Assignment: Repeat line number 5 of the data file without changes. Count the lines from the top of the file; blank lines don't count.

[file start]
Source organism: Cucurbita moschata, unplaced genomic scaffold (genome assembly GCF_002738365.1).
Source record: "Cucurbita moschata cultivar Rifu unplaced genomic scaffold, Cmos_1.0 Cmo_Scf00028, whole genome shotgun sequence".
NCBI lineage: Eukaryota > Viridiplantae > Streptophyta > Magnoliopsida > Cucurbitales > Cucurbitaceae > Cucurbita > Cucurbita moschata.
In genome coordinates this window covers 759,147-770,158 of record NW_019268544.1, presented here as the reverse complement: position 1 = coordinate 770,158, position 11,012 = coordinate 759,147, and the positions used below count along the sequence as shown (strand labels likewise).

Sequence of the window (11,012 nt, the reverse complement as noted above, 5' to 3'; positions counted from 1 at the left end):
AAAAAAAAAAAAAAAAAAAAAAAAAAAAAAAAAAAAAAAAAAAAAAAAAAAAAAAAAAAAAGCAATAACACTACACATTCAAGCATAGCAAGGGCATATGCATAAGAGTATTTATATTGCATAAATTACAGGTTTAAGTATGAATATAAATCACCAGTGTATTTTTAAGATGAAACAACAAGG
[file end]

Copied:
Sequence of the window (11,012 nt, the reverse complement as noted above, 5' to 3'; positions counted from 1 at the left end):